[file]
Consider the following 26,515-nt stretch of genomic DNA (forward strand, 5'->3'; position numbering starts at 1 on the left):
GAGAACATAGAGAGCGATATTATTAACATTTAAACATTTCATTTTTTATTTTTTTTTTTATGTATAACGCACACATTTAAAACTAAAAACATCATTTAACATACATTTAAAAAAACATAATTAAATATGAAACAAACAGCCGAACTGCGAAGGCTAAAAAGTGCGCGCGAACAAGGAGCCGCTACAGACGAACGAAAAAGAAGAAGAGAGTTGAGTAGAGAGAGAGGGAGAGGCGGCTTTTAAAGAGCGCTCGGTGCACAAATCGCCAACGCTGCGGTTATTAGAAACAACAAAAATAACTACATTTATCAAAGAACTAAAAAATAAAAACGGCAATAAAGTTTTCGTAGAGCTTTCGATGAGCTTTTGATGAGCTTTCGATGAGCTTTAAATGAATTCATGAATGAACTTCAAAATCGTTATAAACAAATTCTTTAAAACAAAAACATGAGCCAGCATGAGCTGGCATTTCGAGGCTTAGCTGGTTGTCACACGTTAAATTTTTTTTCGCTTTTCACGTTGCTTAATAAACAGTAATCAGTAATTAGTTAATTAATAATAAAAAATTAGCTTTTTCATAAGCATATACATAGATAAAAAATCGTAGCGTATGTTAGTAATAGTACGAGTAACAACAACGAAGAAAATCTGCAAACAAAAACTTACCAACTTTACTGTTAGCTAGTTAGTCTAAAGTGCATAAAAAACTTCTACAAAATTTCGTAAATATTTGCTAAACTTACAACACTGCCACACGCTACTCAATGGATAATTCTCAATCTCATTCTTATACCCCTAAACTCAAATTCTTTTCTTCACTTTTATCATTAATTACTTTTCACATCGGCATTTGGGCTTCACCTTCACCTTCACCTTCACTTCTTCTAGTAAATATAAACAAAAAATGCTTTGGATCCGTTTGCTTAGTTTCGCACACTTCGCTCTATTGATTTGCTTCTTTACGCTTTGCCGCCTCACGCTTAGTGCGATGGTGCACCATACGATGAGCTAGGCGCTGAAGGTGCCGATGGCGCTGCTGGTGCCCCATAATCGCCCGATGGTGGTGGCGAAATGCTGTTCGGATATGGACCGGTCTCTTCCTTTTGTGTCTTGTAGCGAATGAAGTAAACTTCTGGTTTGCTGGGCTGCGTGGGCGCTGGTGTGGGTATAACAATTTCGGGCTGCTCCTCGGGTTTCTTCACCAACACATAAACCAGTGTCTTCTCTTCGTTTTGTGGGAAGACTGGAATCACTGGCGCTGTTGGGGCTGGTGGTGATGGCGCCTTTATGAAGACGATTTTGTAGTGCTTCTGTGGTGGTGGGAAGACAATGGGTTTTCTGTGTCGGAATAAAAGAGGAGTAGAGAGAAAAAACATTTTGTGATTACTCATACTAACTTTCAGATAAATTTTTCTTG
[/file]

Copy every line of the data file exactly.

Consider the following 26,515-nt stretch of genomic DNA (forward strand, 5'->3'; position numbering starts at 1 on the left):
GAGAACATAGAGAGCGATATTATTAACATTTAAACATTTCATTTTTTATTTTTTTTTTTATGTATAACGCACACATTTAAAACTAAAAACATCATTTAACATACATTTAAAAAAACATAATTAAATATGAAACAAACAGCCGAACTGCGAAGGCTAAAAAGTGCGCGCGAACAAGGAGCCGCTACAGACGAACGAAAAAGAAGAAGAGAGTTGAGTAGAGAGAGAGGGAGAGGCGGCTTTTAAAGAGCGCTCGGTGCACAAATCGCCAACGCTGCGGTTATTAGAAACAACAAAAATAACTACATTTATCAAAGAACTAAAAAATAAAAACGGCAATAAAGTTTTCGTAGAGCTTTCGATGAGCTTTTGATGAGCTTTCGATGAGCTTTAAATGAATTCATGAATGAACTTCAAAATCGTTATAAACAAATTCTTTAAAACAAAAACATGAGCCAGCATGAGCTGGCATTTCGAGGCTTAGCTGGTTGTCACACGTTAAATTTTTTTTCGCTTTTCACGTTGCTTAATAAACAGTAATCAGTAATTAGTTAATTAATAATAAAAAATTAGCTTTTTCATAAGCATATACATAGATAAAAAATCGTAGCGTATGTTAGTAATAGTACGAGTAACAACAACGAAGAAAATCTGCAAACAAAAACTTACCAACTTTACTGTTAGCTAGTTAGTCTAAAGTGCATAAAAAACTTCTACAAAATTTCGTAAATATTTGCTAAACTTACAACACTGCCACACGCTACTCAATGGATAATTCTCAATCTCATTCTTATACCCCTAAACTCAAATTCTTTTCTTCACTTTTATCATTAATTACTTTTCACATCGGCATTTGGGCTTCACCTTCACCTTCACCTTCACTTCTTCTAGTAAATATAAACAAAAAATGCTTTGGATCCGTTTGCTTAGTTTCGCACACTTCGCTCTATTGATTTGCTTCTTTACGCTTTGCCGCCTCACGCTTAGTGCGATGGTGCACCATACGATGAGCTAGGCGCTGAAGGTGCCGATGGCGCTGCTGGTGCCCCATAATCGCCCGATGGTGGTGGCGAAATGCTGTTCGGATATGGACCGGTCTCTTCCTTTTGTGTCTTGTAGCGAATGAAGTAAACTTCTGGTTTGCTGGGCTGCGTGGGCGCTGGTGTGGGTATAACAATTTCGGGCTGCTCCTCGGGTTTCTTCACCAACACATAAACCAGTGTCTTCTCTTCGTTTTGTGGGAAGACTGGAATCACTGGCGCTGTTGGGGCTGGTGGTGATGGCGCCTTTATGAAGACGATTTTGTAGTGCTTCTGTGGTGGTGGGAAGACAATGGGTTTTCTGTGTCGGAATAAAAGAGGAGTAGAGAGAAAAAACATTTTGTGATTACTCATACTAACTTTCAGATAAATTTTTCTTG